One day this week was set aside as orientation for new students at the school where I teach. Our middle school dean of students mentioned to me that he was very nervous. When I asked him if it was because he was going to be meeting all the new parents, he said, “No. It’s because I will be meeting with these new middle school students, and they are scared to death.” I know he was thinking that he wanted to make them feel comfortable and let them know they can trust that we’ll take good care of them.
Students everywhere are both happy and anxious about the new school year. They are happy to be going back to see their friends. But, if last year was a great year, they worry that there is no way they can have another one like it. And if last year was rough, they worry that they will have another bad year! If they are going to a new school, they worry about everything because children fear the unknown. For some students, especially those who struggle in school, the anxiety is overwhelming.
My grandson started 6th grade this year. His first writing assignment was to write a letter to his teacher, answering several questions. One questions was, “What are you most looking forward to in 6th grade?”
His answer? “I am most looking forward to the last day of school.”
For students who struggle in school, this is exactly how they feel. School is not fun.
If your child worries about school, consider the following:
- Make sure he knows where he needs to go when he gets to school. This is especially important if he is changing classes for the first time. Knowing where to go can alleviate a big concern.
- If possible, introduce your child to her new teachers before the school year starts. Some schools have an orientation for new students, so this is a great time to do this. If your school does not, call the school office to find out if there is any way for you and your child to come in a day early to meet the teachers. At a minimum, try to find pictures of the teachers on the school’s website so that she can at least know what they look like.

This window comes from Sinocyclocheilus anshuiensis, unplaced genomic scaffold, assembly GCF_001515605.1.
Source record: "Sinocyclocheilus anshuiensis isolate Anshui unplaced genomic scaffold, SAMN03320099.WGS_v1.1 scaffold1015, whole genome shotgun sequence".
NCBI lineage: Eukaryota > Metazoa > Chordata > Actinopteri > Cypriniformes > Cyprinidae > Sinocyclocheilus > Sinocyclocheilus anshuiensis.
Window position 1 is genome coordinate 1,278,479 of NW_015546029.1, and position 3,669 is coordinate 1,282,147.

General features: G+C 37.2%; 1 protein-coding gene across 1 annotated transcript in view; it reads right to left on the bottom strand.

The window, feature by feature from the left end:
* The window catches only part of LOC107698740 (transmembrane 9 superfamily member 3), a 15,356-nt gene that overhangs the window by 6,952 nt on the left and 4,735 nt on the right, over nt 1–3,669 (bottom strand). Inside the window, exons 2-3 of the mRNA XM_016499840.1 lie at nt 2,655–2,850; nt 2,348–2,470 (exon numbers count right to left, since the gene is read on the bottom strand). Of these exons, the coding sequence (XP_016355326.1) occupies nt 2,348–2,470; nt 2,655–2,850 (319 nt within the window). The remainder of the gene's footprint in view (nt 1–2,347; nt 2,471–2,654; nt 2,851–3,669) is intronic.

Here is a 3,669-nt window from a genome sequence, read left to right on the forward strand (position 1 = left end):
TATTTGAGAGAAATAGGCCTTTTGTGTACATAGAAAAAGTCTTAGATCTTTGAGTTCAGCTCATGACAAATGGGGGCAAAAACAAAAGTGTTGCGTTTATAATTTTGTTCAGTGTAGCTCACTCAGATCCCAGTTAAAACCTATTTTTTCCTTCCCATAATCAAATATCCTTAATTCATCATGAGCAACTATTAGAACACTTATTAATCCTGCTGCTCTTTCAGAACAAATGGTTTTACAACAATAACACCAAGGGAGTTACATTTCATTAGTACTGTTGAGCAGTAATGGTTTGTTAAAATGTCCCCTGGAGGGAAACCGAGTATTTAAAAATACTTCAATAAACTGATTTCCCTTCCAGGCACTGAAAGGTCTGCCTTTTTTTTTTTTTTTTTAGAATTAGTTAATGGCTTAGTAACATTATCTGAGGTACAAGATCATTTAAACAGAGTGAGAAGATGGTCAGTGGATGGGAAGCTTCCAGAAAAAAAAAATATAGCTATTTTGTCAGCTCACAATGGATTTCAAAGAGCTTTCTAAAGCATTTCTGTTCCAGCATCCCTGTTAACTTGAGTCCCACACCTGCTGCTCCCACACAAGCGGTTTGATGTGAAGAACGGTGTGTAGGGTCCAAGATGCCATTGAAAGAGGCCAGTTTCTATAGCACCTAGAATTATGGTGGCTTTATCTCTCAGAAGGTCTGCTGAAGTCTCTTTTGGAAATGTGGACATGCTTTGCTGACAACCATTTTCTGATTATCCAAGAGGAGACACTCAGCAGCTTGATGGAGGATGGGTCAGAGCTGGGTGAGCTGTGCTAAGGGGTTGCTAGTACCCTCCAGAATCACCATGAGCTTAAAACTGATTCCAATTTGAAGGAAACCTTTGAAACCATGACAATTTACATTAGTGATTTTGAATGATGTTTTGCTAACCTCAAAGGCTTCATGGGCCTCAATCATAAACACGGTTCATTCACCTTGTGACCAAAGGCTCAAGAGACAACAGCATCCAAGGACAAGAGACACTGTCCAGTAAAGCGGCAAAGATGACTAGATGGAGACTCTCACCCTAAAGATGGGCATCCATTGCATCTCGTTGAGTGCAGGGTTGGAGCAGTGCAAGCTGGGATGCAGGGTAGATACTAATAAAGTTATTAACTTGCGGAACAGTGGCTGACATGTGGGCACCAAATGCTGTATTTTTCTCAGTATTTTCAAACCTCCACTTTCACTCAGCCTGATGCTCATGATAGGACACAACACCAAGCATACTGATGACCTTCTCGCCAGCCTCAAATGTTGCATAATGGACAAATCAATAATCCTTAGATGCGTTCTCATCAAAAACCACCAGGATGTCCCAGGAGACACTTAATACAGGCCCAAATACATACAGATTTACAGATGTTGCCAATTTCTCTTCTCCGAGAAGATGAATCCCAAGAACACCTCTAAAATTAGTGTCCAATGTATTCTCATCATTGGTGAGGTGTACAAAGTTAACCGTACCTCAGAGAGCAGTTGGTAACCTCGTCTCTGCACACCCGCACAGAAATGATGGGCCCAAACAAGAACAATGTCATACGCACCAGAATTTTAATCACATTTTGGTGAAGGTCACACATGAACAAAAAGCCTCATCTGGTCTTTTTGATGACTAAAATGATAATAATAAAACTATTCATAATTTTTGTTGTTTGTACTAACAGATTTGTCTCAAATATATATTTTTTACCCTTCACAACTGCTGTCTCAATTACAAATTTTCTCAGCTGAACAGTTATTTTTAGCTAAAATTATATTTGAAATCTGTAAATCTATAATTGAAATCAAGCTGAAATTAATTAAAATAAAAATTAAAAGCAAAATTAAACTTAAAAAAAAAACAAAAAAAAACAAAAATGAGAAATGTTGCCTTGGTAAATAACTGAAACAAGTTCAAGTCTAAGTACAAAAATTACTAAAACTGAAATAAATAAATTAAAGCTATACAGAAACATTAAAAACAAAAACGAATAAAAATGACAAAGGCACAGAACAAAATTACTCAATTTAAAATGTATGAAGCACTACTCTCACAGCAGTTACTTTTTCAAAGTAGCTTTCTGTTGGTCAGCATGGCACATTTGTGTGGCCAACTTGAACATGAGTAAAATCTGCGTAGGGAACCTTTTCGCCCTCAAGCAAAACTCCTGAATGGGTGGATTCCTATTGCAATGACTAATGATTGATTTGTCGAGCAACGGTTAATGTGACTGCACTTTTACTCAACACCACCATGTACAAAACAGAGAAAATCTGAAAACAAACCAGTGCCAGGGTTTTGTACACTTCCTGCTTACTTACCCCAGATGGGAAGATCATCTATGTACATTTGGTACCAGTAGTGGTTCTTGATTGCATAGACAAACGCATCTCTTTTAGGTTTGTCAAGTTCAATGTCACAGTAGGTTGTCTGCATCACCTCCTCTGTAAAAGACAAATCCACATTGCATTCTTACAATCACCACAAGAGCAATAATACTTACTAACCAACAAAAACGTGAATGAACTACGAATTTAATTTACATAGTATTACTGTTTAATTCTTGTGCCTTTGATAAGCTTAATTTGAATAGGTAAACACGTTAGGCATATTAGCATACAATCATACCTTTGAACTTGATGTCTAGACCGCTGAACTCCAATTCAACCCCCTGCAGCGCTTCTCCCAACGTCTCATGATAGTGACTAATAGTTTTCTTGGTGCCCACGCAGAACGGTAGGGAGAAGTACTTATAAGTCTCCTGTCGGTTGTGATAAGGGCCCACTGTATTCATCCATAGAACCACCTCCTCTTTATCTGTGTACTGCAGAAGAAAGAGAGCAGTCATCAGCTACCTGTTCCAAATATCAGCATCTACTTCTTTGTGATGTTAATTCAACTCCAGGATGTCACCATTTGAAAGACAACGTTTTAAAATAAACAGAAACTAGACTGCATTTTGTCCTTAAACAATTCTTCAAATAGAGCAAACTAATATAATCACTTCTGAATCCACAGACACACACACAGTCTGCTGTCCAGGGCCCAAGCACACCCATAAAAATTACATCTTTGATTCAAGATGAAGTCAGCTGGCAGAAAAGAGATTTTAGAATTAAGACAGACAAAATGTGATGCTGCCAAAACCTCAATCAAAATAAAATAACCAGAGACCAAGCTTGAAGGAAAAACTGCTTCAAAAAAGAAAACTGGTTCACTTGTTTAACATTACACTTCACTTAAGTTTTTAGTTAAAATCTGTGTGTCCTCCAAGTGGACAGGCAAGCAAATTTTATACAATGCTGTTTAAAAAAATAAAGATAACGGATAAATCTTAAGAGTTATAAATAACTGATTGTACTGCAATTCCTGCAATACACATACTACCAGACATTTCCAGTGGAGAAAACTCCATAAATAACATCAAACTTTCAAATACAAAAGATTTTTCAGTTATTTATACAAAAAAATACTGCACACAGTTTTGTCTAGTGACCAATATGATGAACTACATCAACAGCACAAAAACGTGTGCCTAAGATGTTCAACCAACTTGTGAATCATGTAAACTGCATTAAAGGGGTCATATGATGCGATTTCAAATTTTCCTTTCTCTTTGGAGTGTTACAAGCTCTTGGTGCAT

- Once school starts, make sure you talk to your child every day about school. It is important to know whether things are going all right or not. Ask specific questions like, “Who did you eat lunch with today? What did you talk about?” These questions tend to spark conversation and are not usually answered with one word. Questions like, “How was school?” elicit a one-word response (“Fine”), and really don’t let you know how your child is doing.
- Communicate any concerns you have to your child’s teachers. Remember that children are more successful in school when their parents and teachers work together for the child’s benefit.
For most children, the initial fears of going back to school disappear after a few days. If they don’t, seek help from the school principal or psychologist to figure out what is going on.